Former OSUPD Officer Uncovers Historic Documents
Finding entertaining activities every day during COVID-19 was becoming increasingly difficult for Jim Sheehan. The former OSUPD Officer had been isolating in his Los Angeles home for months with his wife, Kathleen.
Sheehan and his wife own a consulting business, but they had to temporarily halt work in March due to the Coronavirus limiting travel to meet with clients.
Around the house, the law enforcement veteran had a long list of projects that he never completed. He felt the best use of his time was going through old documents and files in an effort to reduce clutter. He had no idea his work around the house would uncover fond memories from his time at The Ohio State University.
In a file cabinet in his garage, Sheehan found a policy and procedure manual, a notebook containing general information, and two additional personal notebooks from his days at the police academy. He was required to keep them and took copious notes during his classes. His hundreds of pages of copy include everything from making arrests, how to properly search someone and interrogations to first aid and case law.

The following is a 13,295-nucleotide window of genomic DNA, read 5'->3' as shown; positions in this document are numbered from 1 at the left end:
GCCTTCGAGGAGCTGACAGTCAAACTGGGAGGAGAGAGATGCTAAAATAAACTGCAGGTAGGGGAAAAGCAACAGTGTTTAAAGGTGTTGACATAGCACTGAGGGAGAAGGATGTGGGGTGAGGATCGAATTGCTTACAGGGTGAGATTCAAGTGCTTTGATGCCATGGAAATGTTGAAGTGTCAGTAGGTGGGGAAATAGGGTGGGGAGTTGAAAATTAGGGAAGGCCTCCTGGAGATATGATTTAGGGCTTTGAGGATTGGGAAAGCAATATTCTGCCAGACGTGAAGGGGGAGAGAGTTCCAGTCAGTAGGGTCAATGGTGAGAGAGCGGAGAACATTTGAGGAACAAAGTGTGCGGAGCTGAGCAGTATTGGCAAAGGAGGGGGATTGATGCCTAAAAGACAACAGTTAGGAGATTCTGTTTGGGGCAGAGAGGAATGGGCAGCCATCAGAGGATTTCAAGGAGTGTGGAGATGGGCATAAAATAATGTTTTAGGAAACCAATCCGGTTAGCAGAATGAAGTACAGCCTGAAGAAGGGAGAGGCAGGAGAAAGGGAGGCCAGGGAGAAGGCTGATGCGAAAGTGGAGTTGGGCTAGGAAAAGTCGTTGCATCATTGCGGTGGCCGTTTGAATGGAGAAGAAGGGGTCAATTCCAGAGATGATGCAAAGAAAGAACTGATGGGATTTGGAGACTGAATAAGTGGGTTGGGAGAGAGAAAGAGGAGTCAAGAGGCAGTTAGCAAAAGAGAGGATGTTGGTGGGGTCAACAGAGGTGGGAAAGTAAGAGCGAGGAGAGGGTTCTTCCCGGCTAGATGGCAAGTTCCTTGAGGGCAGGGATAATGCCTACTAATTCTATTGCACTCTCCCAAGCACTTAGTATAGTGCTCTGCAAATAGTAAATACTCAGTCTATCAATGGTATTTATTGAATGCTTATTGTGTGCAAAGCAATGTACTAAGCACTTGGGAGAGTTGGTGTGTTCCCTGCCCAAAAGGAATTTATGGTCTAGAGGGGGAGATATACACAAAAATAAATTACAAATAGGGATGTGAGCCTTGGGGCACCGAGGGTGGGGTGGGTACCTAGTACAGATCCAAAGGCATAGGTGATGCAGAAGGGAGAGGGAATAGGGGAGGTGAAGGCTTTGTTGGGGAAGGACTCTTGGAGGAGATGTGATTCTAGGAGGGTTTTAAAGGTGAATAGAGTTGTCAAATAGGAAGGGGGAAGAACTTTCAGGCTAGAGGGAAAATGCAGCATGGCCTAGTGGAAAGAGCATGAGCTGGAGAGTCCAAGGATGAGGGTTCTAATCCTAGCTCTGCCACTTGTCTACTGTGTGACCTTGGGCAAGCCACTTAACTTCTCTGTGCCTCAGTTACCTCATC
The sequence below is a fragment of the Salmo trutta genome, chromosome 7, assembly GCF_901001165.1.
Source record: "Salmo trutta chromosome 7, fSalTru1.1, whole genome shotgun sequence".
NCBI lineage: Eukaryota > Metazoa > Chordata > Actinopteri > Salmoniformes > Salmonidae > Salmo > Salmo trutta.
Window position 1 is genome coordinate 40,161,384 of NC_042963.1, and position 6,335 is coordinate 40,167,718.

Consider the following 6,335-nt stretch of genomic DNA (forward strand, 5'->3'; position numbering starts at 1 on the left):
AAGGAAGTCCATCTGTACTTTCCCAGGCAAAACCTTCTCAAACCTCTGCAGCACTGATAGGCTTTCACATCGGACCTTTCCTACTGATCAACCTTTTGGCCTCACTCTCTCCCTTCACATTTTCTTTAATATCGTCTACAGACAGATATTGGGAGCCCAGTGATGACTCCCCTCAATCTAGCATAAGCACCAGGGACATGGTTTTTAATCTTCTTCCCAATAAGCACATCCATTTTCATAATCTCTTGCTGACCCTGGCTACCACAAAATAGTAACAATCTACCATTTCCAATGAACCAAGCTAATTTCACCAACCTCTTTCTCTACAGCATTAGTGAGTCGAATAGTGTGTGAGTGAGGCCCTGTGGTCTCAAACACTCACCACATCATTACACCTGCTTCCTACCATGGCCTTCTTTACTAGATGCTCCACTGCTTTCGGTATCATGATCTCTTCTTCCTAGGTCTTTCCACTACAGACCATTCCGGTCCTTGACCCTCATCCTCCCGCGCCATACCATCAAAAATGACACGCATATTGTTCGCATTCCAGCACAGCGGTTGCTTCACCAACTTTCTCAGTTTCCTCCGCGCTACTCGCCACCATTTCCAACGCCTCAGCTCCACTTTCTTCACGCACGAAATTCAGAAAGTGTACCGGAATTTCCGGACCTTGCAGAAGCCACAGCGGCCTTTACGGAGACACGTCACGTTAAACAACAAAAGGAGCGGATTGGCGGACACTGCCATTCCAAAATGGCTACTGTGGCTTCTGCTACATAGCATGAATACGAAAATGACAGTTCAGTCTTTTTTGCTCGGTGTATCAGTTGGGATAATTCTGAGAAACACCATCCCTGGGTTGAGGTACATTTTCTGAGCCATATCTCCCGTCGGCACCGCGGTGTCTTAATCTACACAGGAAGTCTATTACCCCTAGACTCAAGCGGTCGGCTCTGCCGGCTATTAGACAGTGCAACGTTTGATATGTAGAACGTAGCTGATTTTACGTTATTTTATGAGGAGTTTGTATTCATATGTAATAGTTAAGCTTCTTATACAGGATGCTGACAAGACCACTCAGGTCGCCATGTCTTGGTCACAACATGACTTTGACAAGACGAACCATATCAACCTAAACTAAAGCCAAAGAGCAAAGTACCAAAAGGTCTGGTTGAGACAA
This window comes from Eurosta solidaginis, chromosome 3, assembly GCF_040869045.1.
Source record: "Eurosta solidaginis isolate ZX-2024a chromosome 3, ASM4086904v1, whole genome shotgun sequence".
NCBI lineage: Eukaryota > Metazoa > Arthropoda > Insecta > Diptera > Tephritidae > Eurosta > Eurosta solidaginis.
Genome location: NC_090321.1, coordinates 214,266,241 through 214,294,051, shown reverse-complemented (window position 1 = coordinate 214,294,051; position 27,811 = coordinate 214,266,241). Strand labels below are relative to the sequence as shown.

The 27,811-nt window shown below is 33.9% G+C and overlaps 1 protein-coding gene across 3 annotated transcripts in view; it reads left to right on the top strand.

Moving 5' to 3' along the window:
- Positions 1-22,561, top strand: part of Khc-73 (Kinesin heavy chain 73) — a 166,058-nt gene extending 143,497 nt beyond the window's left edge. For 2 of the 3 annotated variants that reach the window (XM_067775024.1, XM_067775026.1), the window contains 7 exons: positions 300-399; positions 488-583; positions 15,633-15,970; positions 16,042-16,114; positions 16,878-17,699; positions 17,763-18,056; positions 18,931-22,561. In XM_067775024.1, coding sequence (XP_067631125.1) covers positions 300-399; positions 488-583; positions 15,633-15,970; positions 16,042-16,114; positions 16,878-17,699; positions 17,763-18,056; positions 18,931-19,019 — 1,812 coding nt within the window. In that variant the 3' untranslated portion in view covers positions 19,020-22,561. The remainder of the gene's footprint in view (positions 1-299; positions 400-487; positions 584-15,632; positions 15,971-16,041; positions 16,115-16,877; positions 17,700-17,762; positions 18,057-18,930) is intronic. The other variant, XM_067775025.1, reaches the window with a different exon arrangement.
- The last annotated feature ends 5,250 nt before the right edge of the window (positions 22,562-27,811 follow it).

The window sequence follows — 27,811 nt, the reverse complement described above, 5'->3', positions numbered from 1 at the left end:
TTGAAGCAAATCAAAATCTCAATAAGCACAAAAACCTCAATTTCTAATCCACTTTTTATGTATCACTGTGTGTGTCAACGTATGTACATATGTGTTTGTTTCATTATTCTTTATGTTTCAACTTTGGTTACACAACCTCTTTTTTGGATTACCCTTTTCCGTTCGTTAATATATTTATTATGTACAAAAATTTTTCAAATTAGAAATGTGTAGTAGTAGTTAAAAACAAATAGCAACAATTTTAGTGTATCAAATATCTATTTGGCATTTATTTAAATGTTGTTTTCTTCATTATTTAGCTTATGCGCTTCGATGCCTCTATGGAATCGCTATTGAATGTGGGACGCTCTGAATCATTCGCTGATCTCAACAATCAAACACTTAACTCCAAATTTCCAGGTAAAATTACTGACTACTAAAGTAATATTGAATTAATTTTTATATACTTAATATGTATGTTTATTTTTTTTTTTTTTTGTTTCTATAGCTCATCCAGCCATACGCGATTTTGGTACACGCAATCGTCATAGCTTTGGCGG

“That was the start of a very long law enforcement career,” Sheehan said. “I received good training there. We had great work and cases along with talented people and administrators.”
Sheehan was an officer with OSUPD from 1973 to 1978. He says he always knew he had the documents, but never had time to locate them. But, once he cast his eyes on the decades-old pages, he couldn’t stop gazing.
“The problem with finding them was putting them down because I just kept wanting to read stuff that was in them,” Sheehan said.
The recollections made him think of some of his fondest cases and accomplishments while on the job. Sheehan started a white-collar crimes unit at OSUPD.
The myriad of memories caused Sheehan to think about helping his fellow law enforcers at Ohio State.
“I thought, how might these documents be useful?” Sheehan said. “I didn’t want them to go to waste and I thought somebody would find value and use them for research and training.”
He contacted Chief Kimberly Spears-McNatt, who welcomed the idea. Once she received Sheehan’s documents, she put them on display for members of her division to see.
Reading through Sheehan’s materials was a proud moment for Lieutenant Marjorie Rizalvo.
“It’s great to see the same standards and expectations decades ago,” Lieutenant Rizalvo said. “To see where we came from and what officers went through was very insightful.”
Sheehan eventually left OSUPD to work with the Franklin County Prosecutors Office for three years. He concluded his law enforcement career with the FBI, working with them for 27 years.
Sheehan’s historic documents will eventually be donated to University Archives on behalf of the The Ohio State University Police Division.